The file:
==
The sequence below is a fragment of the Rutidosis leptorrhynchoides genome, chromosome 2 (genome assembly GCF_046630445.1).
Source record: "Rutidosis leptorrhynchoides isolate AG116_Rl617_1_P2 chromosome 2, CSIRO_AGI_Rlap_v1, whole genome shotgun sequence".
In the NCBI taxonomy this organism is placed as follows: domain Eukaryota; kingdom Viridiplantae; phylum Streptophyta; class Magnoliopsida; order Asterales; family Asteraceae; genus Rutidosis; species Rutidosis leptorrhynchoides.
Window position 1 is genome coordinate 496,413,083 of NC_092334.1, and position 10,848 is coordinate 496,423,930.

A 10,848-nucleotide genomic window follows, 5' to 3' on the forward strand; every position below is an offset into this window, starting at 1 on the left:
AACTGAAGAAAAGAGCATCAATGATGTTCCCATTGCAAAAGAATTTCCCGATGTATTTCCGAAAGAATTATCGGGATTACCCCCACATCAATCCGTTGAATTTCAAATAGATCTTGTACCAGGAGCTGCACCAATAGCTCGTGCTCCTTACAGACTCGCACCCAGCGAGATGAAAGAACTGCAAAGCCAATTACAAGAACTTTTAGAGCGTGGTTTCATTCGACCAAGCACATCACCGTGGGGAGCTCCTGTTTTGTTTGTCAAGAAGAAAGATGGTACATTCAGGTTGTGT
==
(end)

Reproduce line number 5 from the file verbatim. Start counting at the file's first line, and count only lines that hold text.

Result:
A 10,848-nucleotide genomic window follows, 5' to 3' on the forward strand; every position below is an offset into this window, starting at 1 on the left: